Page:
What I love about Kyoto is the night. Almost every visitor to the ancient Japanese capital, home of geisha and tea-ceremonies and kimono and 2000 temples–is shocked by the first view, as she steps out of Kyoto’s ultra-modern train station, with an eleven-storey department-store and a luxury hotel attached: the “City of Heavenly Peace,” the home to rock gardens and straw-sandalled potters is, on first encounter, a huge, concrete, sprawling mess of skyscrapers, larger than Detroit.
As you thread your way through its clangourous streets, in and out of arcades crammed with yellow-haired girls in micro-skirts and boys in hip-hop clothing doing their best to impersonate 50 Cent (or 50 Yen at least), as you negotiate narrow lanes thick with McDonald’s outlets and Laura Ashley shops, more Kentucky Fried Chickens than you ever see in London or New York, and those things that are not Californian often mock-Californian, you may reasonably wonder why you’ve left your home in Islington, perhaps, to come to a poor copy of Islington, but with signs you can’t read. The only foreign things to hit you are the wrong things: the fact that there are no real street addresses to speak of, that none of the signs makes any sense (in their mix of three different Japanese alphabets) and that the ones that are ostensibly in English make the least sense of all.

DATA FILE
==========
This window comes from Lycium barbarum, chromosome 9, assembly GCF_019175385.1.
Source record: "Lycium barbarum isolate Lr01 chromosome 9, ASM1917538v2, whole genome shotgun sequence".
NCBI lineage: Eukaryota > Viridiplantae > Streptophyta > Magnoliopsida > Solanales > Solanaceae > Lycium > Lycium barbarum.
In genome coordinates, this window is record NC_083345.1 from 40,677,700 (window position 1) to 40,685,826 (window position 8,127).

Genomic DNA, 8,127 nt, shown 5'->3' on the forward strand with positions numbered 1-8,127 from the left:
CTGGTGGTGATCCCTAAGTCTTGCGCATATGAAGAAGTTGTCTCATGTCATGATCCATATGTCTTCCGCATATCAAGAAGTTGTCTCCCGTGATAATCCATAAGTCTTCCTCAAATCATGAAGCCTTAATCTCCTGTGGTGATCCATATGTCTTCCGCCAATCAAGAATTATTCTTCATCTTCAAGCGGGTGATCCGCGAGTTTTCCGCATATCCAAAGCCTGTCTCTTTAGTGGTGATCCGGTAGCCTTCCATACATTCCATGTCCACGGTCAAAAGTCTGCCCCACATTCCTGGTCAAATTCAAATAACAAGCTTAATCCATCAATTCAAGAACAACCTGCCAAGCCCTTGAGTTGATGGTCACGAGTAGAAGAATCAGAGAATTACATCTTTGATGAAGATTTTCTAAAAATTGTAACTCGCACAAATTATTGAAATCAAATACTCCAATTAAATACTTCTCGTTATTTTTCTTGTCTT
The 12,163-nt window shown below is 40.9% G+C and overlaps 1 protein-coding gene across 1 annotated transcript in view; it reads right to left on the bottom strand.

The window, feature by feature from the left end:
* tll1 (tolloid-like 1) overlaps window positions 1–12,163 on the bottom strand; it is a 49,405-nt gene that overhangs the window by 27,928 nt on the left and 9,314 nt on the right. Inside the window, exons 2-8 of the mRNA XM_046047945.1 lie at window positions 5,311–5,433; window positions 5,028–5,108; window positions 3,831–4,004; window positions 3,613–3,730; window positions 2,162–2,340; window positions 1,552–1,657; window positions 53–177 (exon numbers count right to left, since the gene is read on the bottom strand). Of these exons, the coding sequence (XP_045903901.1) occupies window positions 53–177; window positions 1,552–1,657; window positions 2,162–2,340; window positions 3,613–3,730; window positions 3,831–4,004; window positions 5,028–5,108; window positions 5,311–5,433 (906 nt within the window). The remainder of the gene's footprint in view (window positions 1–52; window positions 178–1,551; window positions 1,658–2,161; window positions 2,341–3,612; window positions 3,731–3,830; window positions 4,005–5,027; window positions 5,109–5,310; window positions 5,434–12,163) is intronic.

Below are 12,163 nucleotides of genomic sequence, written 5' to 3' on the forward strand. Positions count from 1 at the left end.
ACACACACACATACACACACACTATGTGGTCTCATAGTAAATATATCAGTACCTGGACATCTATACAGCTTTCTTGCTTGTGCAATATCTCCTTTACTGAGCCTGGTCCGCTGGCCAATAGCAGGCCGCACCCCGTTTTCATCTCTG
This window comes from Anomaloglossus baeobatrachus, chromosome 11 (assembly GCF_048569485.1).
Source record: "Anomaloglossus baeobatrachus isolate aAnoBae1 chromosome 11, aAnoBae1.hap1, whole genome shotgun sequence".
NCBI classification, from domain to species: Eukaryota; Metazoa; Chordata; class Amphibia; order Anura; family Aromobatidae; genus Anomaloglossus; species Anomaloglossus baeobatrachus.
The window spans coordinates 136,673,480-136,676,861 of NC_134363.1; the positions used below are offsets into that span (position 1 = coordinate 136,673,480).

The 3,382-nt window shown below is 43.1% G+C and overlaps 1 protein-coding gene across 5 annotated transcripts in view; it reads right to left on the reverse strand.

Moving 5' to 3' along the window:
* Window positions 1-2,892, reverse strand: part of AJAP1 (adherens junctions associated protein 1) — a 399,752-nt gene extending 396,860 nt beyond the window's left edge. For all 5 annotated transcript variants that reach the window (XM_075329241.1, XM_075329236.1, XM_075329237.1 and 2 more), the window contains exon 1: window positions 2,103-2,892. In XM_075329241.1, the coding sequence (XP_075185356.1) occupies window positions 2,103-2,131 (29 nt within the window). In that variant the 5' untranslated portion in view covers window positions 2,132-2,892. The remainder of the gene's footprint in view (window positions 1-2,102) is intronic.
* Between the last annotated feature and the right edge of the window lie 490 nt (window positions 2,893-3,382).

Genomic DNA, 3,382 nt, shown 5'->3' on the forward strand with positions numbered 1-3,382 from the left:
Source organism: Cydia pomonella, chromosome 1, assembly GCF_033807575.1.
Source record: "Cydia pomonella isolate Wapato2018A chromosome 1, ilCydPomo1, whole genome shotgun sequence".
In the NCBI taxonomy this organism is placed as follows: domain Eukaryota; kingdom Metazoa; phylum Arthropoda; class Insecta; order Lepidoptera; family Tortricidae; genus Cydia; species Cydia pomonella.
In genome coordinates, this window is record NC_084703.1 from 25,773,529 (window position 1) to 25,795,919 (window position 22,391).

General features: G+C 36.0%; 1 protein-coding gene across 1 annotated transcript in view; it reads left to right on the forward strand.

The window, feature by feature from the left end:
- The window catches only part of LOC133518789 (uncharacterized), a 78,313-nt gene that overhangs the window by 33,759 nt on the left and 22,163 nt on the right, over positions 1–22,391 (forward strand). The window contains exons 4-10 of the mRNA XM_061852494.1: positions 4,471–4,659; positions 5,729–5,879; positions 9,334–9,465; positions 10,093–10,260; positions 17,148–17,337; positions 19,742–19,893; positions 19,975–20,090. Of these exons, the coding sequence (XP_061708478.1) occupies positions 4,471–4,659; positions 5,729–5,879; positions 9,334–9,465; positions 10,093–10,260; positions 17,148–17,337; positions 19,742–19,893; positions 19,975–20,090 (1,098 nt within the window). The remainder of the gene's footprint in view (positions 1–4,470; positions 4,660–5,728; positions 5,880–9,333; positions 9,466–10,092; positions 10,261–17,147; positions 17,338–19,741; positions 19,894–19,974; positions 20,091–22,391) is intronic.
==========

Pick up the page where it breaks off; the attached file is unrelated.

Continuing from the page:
Gleaming “tea-rooms” called the “Cafe Selfish,” temples adorned with vending machines offering you Coke and strawberry-flavoured Fanta twenty-four hours a day, 7-Eleven oulets (it’s now a Japanese company) thick with mango-flavoured Aero balls and bottles of Creap creamer: it may be “Lost in Translation” material, and it may speak for Global Culture, J-Pop division, but it’s not what you spent L 600 to come and see, usually.
But just wait. Remember that the Japanese gift is for patience, and for accommodation of everything high and low, alone and in unfathomable combinations. Recall that the language the Japanese speak best is silence. Consult the page in your guidebook that says (as all guidebooks to Japan say) that one key to the Japanese sensibility is the short book by the novelist Junichiro Tanizaki called “In Praise of Shadows.” There’s a reason why traditional Japanese houses don’t have locks, and shoji paper screens allow you to see everyone else only in silhoutte, as outlines. The reason you’ve come all this way is to visit a place that has advanced further than any other in refining the notion that the best way of speaking is by saying nothing at all and the best way of seeing something is leaving a lot to the imagination.
Intimate, suggestive, even erotic: that is what Japan, especially the classical Japan centred in Kyoto, is all about; the shadowy side of the mind, one’s tempted to say, and certainly the night-time side. When you’re with someone you love, the last thing you want to do, sometimes, is talk.